Kenrico Ltd. of Kanaya, Shizuoka, Japan, would like you to believe that its “detox foot pads” can detoxify your body and improve your health. According to the company’s Web site:
- The pads are made of “totally natural tree and bamboo extracts” and are “the culmination of centuries of knowledge known to the Japanese and . . . passed down through the generations.”
- Sap Sheets work like the osmosis pressure in a plant. Tree roots transfer water to other branches using its semi-permeable membrane.
- Because most of the body’s nerves end on the bottom of the foot, Sap Sheets are best used on the sole of the foot to clean out waste and toxic materials that are expelled in the form of sweat.
The site contains a reflexology chart to illustrate how the Sap Sheet supposedly can benefit organs throughout the body:
I do not believe that Sap Sheets will work as advertised. The skin is not a semi-permeable membrane, which means that substances placed on the outside of the foot and substances circulating within the body will not flow freely from one side of the skin to the other. Even if they could, this would not remove “toxins” from the body. Real detoxification takes place in the liver, which modifies the chemical structure of undesirable substances. The modified substances then circulate through the bloodstream to the kidneys, which filter them into the urine. The skin has no involvement in this process and is not an organ of detoxification. Sweat, which contains water and salt, helps to help maintain body temperature but does not play a significant role in toxin removal. Kenrico’s reflexology concepts are also incorrect. Most nerves in the body do not end in the foot, and there are no anatomical pathways between the foot and internal organs as depicted in reflexology charts. Moreover, there is no physiologic mechanism whereby stimulating the foot can influence the health of internal organs. In short, Kenrico’s explanation for its foot pads combines nonsensical concepts of detoxification with those of reflexology.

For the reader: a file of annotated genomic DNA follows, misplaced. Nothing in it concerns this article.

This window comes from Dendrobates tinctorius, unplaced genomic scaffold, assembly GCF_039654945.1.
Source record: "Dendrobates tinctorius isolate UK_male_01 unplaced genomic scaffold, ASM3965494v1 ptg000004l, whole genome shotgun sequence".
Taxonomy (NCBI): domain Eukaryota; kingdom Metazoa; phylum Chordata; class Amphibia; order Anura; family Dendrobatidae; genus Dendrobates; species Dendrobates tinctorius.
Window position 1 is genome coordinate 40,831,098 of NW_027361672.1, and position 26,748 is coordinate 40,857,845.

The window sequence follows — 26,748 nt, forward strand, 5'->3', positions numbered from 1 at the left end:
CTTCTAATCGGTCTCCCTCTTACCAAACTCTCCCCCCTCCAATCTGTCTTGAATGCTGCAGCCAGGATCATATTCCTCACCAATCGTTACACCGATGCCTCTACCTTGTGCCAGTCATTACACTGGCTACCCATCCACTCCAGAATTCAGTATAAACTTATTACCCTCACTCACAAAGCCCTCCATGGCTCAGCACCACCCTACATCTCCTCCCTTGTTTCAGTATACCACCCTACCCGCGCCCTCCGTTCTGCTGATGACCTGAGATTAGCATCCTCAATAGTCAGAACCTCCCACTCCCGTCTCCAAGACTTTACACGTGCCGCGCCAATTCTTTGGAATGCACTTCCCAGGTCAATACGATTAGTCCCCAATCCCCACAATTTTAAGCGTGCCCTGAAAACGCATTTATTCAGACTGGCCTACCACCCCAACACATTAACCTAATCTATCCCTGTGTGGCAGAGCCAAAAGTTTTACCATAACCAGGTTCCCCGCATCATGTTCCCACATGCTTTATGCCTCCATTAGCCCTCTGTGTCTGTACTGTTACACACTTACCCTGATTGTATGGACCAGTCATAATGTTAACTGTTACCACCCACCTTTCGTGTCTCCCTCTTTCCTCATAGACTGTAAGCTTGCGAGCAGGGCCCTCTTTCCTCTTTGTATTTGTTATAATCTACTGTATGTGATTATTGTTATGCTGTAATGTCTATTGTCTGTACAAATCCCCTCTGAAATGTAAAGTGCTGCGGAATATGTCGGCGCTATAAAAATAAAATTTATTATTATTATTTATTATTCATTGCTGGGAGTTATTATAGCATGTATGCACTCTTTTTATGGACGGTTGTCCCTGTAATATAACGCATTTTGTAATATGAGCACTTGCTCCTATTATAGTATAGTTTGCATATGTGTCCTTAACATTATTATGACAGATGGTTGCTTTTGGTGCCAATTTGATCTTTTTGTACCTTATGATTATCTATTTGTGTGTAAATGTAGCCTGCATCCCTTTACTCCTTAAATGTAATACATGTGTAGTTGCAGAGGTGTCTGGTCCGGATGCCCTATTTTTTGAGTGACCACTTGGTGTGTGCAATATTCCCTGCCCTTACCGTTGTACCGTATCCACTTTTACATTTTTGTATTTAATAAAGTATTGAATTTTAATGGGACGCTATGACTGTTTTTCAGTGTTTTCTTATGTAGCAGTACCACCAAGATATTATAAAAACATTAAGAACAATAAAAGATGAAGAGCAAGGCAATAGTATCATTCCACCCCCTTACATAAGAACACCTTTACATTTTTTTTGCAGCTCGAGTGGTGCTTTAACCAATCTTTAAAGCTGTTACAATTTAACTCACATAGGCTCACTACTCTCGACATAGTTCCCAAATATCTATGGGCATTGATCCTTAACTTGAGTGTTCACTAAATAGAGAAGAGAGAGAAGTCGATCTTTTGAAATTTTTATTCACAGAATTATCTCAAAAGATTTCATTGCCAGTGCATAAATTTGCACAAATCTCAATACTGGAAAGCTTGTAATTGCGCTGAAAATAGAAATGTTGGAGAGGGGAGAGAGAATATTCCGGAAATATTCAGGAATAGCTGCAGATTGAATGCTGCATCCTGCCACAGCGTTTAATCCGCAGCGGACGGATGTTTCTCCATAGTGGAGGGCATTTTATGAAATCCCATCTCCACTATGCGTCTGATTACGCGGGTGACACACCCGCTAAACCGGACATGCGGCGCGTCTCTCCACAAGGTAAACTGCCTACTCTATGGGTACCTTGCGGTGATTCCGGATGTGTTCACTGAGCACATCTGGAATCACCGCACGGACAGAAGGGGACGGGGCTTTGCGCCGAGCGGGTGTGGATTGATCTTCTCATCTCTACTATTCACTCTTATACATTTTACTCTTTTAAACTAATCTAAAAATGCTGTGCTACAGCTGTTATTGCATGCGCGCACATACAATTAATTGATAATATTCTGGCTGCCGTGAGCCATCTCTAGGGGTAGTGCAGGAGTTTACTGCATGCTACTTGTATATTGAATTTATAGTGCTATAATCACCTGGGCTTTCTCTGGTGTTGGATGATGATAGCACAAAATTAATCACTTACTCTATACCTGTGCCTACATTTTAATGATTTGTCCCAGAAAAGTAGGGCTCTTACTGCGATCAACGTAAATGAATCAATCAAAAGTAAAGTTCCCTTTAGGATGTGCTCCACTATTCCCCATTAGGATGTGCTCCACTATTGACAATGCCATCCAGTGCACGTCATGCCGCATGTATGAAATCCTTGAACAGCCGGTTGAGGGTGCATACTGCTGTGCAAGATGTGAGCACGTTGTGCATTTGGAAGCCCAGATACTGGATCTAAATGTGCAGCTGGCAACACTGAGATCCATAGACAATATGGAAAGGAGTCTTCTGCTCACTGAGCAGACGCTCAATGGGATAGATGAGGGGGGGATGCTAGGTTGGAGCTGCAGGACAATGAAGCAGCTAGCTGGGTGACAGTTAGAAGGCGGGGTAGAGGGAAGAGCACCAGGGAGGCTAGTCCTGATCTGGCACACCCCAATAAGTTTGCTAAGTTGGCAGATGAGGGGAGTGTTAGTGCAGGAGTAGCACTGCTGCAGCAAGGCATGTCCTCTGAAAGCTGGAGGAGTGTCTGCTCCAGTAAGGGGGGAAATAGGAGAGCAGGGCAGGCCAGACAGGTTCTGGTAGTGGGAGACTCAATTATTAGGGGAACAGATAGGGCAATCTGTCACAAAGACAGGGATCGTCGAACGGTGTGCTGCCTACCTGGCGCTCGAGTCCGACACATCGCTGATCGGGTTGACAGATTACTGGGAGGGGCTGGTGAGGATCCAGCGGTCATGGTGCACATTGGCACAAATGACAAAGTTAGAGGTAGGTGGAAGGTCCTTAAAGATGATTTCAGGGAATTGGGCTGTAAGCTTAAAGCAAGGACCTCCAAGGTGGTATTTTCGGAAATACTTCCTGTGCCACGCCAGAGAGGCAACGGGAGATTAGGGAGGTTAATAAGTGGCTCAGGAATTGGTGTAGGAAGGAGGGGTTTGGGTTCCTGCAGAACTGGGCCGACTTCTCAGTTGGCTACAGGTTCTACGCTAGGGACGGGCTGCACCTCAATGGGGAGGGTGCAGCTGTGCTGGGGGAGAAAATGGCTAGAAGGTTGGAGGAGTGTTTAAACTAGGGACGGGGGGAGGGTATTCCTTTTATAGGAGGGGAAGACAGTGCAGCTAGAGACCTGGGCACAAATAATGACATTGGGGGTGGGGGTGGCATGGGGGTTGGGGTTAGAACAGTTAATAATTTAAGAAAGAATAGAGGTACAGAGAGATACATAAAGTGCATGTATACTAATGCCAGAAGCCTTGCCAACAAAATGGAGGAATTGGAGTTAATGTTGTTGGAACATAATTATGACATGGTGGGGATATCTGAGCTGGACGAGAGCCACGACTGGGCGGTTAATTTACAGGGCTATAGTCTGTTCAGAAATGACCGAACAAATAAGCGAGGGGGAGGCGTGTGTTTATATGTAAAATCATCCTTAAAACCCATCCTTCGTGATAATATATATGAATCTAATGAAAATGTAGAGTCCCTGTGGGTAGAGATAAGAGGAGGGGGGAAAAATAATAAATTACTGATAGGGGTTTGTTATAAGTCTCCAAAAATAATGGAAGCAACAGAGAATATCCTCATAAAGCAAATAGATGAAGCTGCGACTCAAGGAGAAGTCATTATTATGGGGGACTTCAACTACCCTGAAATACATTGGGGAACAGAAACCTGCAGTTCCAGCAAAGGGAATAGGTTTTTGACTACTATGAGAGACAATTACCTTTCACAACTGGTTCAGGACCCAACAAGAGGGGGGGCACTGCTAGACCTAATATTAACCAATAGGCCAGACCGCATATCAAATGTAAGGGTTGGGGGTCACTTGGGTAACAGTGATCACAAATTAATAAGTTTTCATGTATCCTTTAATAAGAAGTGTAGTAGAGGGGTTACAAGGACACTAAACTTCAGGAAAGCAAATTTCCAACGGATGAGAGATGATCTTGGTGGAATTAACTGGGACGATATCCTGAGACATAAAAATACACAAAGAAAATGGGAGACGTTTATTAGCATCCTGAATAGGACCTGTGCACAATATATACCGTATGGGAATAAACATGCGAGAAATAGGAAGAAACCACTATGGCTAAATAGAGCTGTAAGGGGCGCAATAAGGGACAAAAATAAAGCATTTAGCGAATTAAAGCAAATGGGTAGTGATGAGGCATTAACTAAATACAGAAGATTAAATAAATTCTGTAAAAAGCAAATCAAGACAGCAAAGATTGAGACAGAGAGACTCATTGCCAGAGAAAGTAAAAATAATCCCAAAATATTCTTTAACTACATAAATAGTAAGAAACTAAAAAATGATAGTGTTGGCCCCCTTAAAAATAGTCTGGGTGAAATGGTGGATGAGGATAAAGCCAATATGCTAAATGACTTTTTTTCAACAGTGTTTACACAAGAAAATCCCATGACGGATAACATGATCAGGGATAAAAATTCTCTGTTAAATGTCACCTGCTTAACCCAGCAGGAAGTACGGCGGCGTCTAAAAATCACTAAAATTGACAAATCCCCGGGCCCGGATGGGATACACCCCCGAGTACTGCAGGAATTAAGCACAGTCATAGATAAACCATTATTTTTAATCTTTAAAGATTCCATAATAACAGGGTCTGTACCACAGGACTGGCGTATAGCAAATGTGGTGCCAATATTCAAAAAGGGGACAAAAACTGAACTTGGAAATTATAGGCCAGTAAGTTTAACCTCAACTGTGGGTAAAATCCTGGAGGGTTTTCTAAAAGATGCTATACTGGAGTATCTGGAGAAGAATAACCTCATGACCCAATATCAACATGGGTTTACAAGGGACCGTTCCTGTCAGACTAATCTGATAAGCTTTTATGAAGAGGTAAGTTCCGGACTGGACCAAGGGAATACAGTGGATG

This article was posted on December 4, 2007.